When it comes to heart health and disease, an accurate diagnosis is essential for getting the most effective treatment. A stress test assesses how well your heart works during physical exertion and can make it easier to diagnose heart conditions. Heart & Vascular Institute is a full-service cardiology practice that offers many advanced diagnostic tests to assess heart health and diagnose cardiac conditions, including many types of stress tests. To learn more about the stress test, call the office in Dearborn, Detroit, or Southfield, Michigan, or book an appointment online today.
A stress test is a diagnostic test that assesses the health and function of your heart during physical exertion. The test also makes it easier to diagnose heart conditions such as coronary artery disease, heart valve disease, or congestive heart failure.
The cardiology team at Heart & Vascular Institute may recommend a stress test if you’re experiencing cardiac symptoms, such as shortness of breath, chest pain, heart palpitations, or an irregular heartbeat.
Heart & Vascular Institute is dedicated to providing high-quality cardiac care and utilizes state-of-the-art diagnostic tools to identify the underlying cause of your cardiac symptoms, including many types of stress tests.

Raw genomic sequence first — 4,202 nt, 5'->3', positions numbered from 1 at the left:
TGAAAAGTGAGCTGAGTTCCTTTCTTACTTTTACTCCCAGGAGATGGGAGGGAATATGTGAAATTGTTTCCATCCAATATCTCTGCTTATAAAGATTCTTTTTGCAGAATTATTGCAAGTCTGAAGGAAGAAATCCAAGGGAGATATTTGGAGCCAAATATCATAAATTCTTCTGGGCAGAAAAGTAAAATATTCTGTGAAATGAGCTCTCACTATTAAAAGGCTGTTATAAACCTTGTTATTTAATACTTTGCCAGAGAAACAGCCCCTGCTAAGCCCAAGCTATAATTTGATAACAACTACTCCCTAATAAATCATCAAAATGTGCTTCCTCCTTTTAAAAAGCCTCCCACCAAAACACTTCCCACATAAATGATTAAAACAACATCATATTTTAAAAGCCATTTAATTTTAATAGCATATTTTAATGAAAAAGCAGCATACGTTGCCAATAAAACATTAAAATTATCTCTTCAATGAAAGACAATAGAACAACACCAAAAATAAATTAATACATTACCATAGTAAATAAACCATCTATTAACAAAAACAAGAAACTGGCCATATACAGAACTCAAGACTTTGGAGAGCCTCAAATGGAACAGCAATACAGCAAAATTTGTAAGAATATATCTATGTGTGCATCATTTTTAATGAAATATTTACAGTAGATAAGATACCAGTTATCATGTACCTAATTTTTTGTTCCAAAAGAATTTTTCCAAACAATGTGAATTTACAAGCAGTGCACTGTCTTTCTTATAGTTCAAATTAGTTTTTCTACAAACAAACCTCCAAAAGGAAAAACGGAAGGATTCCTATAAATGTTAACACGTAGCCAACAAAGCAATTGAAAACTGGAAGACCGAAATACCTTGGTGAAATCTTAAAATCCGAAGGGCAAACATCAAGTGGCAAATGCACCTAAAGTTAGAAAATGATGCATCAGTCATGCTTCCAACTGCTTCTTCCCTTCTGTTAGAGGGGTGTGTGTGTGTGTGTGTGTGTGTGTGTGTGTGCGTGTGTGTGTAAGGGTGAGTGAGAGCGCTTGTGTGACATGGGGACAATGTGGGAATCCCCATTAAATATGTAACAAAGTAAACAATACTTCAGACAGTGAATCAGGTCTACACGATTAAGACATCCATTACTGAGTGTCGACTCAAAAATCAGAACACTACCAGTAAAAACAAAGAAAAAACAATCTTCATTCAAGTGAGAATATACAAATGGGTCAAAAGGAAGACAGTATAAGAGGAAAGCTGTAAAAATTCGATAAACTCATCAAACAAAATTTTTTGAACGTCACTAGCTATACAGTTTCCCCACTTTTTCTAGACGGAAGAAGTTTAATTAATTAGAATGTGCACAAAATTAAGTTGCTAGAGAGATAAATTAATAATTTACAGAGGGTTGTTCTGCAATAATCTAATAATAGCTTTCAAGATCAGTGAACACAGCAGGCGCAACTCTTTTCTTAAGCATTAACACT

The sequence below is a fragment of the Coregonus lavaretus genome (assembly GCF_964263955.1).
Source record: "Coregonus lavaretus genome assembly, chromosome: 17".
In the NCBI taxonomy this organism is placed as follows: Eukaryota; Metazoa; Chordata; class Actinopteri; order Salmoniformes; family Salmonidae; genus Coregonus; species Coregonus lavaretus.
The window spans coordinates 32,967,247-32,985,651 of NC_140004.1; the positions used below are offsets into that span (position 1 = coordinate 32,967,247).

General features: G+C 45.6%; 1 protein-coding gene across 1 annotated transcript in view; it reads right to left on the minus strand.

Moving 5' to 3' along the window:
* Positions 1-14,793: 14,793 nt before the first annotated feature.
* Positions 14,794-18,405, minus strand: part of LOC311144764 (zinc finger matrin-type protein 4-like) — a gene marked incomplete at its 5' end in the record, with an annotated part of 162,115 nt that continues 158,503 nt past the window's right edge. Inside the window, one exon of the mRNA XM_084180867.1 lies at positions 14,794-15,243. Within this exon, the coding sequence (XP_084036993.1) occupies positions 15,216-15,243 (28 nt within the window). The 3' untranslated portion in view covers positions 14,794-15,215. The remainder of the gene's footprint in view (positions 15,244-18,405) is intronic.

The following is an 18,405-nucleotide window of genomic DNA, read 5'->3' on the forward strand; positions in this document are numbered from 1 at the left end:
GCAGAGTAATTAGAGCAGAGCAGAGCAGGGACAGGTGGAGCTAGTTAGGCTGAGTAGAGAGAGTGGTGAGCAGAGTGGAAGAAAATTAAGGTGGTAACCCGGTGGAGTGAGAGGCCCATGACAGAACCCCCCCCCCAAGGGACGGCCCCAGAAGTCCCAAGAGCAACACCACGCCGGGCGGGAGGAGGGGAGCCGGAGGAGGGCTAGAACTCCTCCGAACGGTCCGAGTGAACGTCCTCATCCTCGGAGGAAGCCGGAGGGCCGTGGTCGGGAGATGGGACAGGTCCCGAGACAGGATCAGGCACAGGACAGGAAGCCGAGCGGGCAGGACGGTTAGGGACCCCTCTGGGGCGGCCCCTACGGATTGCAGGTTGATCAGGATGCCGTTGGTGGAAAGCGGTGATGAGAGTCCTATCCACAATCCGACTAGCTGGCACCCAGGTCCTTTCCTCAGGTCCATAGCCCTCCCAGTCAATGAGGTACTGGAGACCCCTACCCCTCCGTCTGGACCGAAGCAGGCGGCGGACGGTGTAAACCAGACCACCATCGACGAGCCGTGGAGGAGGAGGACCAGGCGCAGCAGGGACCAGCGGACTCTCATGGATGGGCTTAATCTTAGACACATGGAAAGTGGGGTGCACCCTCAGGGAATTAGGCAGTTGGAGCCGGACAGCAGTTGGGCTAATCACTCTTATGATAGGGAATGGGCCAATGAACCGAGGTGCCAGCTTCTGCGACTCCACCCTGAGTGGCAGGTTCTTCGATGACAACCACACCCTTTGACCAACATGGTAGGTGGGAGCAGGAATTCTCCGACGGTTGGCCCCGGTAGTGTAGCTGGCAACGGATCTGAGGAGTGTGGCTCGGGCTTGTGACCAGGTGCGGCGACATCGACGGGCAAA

The types of stress tests offered include:
During your exercise stress test, your cardiologist uses an electrocardiogram to assess cardiac activity while you exercise. During the test, you walk on a treadmill or ride a stationary bike, starting slowly and then gradually increasing the intensity of your workout until your heart reaches a set target rate or when you experience chest pain.
The nuclear stress test assesses the flow of blood through your heart. During the test, your cardiologist injects a safe amount of radioactive dye into your body and then uses a special camera to capture images of your heart and blood flow while at rest.
After your scan, your cardiologist conducts an exercise stress test and injects more radioactive dye when your heart is at the target rate. You stop exercising and wait for your heart to absorb the dye, and then resume your exercise while your cardiologist takes more pictures of your heart during exertion.
If you’re unable to exercise, the cardiologists at Heart & Vascular Institute may recommend a non-exercise nuclear stress test. This test is similar to the nuclear stress test, but your cardiologist uses medication to raise your heart rate.
The echocardiogram stress test is similar to the exercise stress test. However, your cardiologist uses ultrasound imaging to assess heart health and function before and after your exercise test.
The team at Heart & Vascular Institute determines the type of stress test that is best suited for you based on the detailed information they gather from you during your evaluation, including your cardiac symptoms, medical history, and physical abilities.
The team may initially conduct an exercise stress test and then recommend a nuclear or echocardiogram stress test to confirm a suspected diagnosis.
For comprehensive cardiology care, call Heart & Vascular Institute or request an appointment online today.